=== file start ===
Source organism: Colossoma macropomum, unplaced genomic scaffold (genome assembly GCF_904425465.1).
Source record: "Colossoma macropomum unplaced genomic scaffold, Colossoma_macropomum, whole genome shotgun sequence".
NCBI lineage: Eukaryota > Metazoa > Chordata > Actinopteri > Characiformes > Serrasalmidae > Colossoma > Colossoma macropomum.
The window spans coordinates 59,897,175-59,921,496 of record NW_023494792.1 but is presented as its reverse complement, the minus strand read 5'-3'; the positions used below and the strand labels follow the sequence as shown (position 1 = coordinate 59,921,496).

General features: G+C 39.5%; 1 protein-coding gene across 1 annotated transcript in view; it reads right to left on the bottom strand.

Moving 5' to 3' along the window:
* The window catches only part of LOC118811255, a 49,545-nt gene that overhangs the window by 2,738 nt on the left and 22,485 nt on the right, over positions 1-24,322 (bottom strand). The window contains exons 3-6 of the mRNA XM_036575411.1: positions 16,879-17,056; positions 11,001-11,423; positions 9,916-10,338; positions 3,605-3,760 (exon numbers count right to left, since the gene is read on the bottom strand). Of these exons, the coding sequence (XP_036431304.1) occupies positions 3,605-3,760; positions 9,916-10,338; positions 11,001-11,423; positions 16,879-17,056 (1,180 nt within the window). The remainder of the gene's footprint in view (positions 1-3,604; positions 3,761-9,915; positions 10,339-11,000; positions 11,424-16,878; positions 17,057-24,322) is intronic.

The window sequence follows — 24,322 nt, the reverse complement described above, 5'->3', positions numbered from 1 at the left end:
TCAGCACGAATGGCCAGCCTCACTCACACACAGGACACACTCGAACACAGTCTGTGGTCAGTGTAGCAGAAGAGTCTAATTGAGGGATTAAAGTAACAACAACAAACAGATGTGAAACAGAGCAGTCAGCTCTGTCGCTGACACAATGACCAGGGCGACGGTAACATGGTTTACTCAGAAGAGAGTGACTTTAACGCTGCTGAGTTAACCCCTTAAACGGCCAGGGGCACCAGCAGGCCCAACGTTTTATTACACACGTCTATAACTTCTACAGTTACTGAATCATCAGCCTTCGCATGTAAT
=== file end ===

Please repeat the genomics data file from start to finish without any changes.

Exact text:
Source organism: Colossoma macropomum, unplaced genomic scaffold (genome assembly GCF_904425465.1).
Source record: "Colossoma macropomum unplaced genomic scaffold, Colossoma_macropomum, whole genome shotgun sequence".
NCBI lineage: Eukaryota > Metazoa > Chordata > Actinopteri > Characiformes > Serrasalmidae > Colossoma > Colossoma macropomum.
The window spans coordinates 59,897,175-59,921,496 of record NW_023494792.1 but is presented as its reverse complement, the minus strand read 5'-3'; the positions used below and the strand labels follow the sequence as shown (position 1 = coordinate 59,921,496).

General features: G+C 39.5%; 1 protein-coding gene across 1 annotated transcript in view; it reads right to left on the bottom strand.

Moving 5' to 3' along the window:
* The window catches only part of LOC118811255, a 49,545-nt gene that overhangs the window by 2,738 nt on the left and 22,485 nt on the right, over positions 1-24,322 (bottom strand). The window contains exons 3-6 of the mRNA XM_036575411.1: positions 16,879-17,056; positions 11,001-11,423; positions 9,916-10,338; positions 3,605-3,760 (exon numbers count right to left, since the gene is read on the bottom strand). Of these exons, the coding sequence (XP_036431304.1) occupies positions 3,605-3,760; positions 9,916-10,338; positions 11,001-11,423; positions 16,879-17,056 (1,180 nt within the window). The remainder of the gene's footprint in view (positions 1-3,604; positions 3,761-9,915; positions 10,339-11,000; positions 11,424-16,878; positions 17,057-24,322) is intronic.

The window sequence follows — 24,322 nt, the reverse complement described above, 5'->3', positions numbered from 1 at the left end:
TCAGCACGAATGGCCAGCCTCACTCACACACAGGACACACTCGAACACAGTCTGTGGTCAGTGTAGCAGAAGAGTCTAATTGAGGGATTAAAGTAACAACAACAAACAGATGTGAAACAGAGCAGTCAGCTCTGTCGCTGACACAATGACCAGGGCGACGGTAACATGGTTTACTCAGAAGAGAGTGACTTTAACGCTGCTGAGTTAACCCCTTAAACGGCCAGGGGCACCAGCAGGCCCAACGTTTTATTACACACGTCTATAACTTCTACAGTTACTGAATCATCAGCCTTCGCATGTAAT